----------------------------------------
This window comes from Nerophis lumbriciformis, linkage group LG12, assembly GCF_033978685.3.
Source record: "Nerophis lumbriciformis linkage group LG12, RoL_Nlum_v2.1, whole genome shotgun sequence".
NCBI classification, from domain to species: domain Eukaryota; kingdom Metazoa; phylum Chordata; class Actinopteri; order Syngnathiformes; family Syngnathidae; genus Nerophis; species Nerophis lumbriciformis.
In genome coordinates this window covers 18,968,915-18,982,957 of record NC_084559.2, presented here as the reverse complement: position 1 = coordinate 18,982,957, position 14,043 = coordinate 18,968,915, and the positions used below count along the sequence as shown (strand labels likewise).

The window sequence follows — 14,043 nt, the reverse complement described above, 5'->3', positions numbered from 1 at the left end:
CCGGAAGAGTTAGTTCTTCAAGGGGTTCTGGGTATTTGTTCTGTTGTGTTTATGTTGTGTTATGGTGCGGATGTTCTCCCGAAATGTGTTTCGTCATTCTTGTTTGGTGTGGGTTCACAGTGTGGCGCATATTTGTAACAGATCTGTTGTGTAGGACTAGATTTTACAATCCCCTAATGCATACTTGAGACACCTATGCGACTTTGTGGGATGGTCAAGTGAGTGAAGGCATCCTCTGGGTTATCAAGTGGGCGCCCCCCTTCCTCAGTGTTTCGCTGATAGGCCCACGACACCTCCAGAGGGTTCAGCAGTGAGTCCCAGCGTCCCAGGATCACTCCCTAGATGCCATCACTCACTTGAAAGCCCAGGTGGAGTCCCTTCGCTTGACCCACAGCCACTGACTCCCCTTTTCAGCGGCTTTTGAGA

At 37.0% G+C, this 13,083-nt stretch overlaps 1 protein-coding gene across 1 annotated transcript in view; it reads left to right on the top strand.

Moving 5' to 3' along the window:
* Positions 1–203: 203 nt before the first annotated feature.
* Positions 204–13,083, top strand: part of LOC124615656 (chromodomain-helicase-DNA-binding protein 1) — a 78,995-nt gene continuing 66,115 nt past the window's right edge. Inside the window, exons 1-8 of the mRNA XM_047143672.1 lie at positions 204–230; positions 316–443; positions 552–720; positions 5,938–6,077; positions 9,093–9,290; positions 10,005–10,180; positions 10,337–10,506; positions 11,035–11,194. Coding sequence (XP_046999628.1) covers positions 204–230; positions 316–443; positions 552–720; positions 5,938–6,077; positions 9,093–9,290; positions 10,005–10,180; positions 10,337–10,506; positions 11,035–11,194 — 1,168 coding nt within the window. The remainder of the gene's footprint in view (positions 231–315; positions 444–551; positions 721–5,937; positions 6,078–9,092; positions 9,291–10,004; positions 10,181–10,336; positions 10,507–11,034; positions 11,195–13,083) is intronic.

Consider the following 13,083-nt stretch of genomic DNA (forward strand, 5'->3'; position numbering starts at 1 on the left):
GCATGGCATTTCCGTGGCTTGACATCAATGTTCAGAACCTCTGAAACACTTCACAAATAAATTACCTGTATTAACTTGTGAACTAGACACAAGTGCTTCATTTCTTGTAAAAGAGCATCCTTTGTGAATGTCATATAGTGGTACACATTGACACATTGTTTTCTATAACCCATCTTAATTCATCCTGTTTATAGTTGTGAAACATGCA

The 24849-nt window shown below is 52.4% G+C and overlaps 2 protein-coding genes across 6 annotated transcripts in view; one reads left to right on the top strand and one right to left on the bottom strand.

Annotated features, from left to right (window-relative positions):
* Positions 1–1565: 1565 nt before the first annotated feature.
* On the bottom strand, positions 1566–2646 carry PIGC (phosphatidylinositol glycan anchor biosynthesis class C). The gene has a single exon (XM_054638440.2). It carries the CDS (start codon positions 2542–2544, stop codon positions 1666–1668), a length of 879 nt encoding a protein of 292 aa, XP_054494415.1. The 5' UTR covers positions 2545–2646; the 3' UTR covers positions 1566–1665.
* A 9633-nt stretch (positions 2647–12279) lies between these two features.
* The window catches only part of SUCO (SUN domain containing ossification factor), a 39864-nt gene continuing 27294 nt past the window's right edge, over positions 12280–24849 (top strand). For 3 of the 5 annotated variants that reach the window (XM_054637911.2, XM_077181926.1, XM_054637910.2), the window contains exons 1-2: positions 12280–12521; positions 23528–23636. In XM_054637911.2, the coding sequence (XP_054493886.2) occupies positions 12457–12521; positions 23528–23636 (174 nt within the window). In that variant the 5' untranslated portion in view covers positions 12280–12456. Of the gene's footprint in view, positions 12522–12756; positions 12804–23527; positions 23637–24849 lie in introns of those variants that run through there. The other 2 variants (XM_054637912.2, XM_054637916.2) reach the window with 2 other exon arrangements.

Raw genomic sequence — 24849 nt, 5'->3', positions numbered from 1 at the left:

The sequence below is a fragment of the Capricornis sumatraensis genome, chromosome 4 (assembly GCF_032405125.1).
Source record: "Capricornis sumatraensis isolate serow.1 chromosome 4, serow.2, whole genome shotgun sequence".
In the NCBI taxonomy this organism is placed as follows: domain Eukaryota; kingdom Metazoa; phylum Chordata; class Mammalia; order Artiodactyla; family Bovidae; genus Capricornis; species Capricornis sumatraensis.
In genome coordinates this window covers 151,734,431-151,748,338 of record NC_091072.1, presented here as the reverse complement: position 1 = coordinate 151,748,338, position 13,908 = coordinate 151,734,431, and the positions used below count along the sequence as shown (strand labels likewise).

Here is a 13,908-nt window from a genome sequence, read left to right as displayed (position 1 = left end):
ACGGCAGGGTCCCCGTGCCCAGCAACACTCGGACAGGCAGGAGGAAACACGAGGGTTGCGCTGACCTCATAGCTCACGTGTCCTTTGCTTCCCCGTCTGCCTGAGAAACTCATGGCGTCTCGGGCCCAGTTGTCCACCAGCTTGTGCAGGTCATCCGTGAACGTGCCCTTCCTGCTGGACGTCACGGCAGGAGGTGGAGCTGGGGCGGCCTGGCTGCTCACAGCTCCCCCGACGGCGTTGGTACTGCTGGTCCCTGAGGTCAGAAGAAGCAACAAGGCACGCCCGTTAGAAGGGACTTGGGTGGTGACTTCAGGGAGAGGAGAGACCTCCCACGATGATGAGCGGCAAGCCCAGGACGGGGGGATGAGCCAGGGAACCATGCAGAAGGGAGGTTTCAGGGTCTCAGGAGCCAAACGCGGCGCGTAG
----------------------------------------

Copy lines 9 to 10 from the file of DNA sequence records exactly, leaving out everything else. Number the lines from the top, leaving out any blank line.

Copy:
* Positions 1–203: 203 nt before the first annotated feature.
* Positions 204–13,083, top strand: part of LOC124615656 (chromodomain-helicase-DNA-binding protein 1) — a 78,995-nt gene continuing 66,115 nt past the window's right edge. Inside the window, exons 1-8 of the mRNA XM_047143672.1 lie at positions 204–230; positions 316–443; positions 552–720; positions 5,938–6,077; positions 9,093–9,290; positions 10,005–10,180; positions 10,337–10,506; positions 11,035–11,194. Coding sequence (XP_046999628.1) covers positions 204–230; positions 316–443; positions 552–720; positions 5,938–6,077; positions 9,093–9,290; positions 10,005–10,180; positions 10,337–10,506; positions 11,035–11,194 — 1,168 coding nt within the window. The remainder of the gene's footprint in view (positions 231–315; positions 444–551; positions 721–5,937; positions 6,078–9,092; positions 9,291–10,004; positions 10,181–10,336; positions 10,507–11,034; positions 11,195–13,083) is intronic.